Iglesias was born and raised on the beautiful island of Guam (U.S. Territory in the Western Pacific). He is an indigenous descendant of the Chamoru people who originally settled in Micronesia and Mariana Islands more than 4,000 years ago.

Iglesias joined the U.S. Air Force in 1983 and retired in 2010 from the U.S. Navy as an intelligence officer after more than 20 years of service. His area of support for much of his military career was in the Far East Theater of operations, where he worked extensively with South Korean and Japanese ground and air forces. He holds an AAS in intelligence from the Community College of the Air Force; a BS in education from Southern Illinois University at Carbondale; an MBA from Saint Martin’s University. He is currently pursuing a PhD in leadership studies from Saint Martin’s University.

Iglesias has also served on the boards of directors for the Greater Eugene Area Chamber of Commerce; Oregon Trail Council – Boy Scouts of America; Washington Business Week; Treehouse For Kids (foster child support); and Seattle Christian Schools.

His interests include traveling, hiking, golfing and biking in the Eugene–Springfield area where he lives with his family. 

Marilyn McClellan was born in the Philippines and grew up in the small town of Lakeview, Oregon. After graduating from High School she attended International Air Academy.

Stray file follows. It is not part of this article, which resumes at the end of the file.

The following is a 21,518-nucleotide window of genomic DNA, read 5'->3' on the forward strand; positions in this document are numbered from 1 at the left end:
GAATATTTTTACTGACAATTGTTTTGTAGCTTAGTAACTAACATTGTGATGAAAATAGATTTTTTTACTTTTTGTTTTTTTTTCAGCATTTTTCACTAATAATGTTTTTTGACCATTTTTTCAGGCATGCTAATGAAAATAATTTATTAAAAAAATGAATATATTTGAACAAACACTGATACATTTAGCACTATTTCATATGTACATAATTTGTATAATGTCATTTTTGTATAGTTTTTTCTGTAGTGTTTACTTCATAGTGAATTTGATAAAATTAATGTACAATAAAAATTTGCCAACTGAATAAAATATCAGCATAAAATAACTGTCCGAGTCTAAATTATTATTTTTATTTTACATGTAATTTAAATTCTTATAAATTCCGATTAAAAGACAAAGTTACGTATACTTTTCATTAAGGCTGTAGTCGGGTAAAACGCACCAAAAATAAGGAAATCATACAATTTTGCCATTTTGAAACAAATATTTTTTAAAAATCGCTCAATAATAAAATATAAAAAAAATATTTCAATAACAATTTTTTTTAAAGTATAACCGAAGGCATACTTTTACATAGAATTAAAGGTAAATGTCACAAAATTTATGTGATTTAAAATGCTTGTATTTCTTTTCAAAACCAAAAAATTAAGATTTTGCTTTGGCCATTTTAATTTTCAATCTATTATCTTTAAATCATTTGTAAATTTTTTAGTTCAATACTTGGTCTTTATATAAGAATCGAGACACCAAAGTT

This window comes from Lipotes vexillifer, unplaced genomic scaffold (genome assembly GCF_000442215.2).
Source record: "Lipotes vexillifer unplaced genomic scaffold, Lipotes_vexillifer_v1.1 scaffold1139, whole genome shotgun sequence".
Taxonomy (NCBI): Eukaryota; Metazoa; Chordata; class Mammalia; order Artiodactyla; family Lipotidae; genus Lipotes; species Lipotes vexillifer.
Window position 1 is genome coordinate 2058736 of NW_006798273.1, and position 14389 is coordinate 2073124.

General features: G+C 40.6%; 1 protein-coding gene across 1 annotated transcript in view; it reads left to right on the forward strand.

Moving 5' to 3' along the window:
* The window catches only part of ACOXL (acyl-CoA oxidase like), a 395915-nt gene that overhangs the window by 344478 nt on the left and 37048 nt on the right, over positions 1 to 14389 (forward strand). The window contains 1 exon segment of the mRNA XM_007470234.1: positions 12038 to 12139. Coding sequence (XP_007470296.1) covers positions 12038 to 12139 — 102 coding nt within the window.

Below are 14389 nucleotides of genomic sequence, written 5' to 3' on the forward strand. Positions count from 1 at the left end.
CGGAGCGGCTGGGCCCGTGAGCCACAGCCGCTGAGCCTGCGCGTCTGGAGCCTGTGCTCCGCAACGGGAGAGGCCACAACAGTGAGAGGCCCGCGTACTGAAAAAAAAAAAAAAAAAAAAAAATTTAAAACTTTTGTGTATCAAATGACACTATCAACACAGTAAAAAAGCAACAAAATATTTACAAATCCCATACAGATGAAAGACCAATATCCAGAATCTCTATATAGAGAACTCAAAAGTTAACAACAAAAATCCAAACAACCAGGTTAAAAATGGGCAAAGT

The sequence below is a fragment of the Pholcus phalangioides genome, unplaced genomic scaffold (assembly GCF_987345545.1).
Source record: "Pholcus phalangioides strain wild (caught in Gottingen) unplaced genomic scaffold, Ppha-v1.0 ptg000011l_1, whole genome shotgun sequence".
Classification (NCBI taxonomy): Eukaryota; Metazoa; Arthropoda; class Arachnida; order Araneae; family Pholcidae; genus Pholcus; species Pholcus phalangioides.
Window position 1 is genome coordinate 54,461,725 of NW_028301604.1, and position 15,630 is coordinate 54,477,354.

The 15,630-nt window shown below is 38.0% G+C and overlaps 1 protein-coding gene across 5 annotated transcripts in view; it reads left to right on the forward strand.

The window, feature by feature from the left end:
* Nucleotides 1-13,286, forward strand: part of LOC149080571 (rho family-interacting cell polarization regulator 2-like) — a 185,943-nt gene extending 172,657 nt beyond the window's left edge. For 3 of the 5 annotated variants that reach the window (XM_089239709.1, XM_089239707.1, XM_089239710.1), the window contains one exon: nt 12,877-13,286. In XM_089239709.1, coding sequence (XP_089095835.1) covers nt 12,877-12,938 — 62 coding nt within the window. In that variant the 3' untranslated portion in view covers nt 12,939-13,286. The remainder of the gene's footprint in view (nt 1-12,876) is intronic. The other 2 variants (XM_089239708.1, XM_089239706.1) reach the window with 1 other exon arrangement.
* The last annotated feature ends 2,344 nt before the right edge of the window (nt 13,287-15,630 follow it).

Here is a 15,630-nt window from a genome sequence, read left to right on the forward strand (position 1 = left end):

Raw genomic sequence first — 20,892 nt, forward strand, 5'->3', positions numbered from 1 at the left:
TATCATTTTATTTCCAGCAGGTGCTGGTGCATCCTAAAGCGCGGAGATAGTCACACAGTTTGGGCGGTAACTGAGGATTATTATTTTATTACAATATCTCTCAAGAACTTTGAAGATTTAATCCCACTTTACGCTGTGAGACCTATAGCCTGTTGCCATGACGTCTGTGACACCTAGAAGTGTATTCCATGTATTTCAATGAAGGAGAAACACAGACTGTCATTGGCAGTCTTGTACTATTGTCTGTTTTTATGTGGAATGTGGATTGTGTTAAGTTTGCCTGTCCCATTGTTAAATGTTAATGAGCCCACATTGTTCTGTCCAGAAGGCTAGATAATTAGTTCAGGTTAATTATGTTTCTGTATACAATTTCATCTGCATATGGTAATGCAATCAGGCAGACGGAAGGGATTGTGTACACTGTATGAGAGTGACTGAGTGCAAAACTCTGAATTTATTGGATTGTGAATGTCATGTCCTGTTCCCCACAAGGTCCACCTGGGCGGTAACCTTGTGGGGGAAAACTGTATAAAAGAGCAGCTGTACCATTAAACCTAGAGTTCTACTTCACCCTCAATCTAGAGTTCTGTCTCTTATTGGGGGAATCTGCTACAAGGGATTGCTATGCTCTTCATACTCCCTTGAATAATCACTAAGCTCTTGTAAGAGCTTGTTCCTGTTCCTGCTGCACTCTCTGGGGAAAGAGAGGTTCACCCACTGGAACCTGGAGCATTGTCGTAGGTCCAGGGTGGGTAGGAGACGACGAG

She has 17 years of Law Enforcement experience. She was employed with the Klamath County Jail/Klamath County Sheriff’s office for eight years, the Oregon State Police for three years and the Oregon Department of Corrections for 6 years. She currently works at the Oregon Department of Human Services and is an active member of multiple diversity groups in Salem and Portland area.

She was involved in mentoring/volunteering for the Oregon State Penitentiary Asian/Pacific Islanders Club. This involved quarterly meetings with the Adult in Custody members of the club and working together on special projects. One special project was the grand opening of the Japanese Healing Garden at the prison. This was such a wonderful and emotional moment for the adults in custody, employees and invested members of the community. She hopes to see more Japanese Healing Gardens in our State. It’s time for healing and a time to celebrate our cultures.​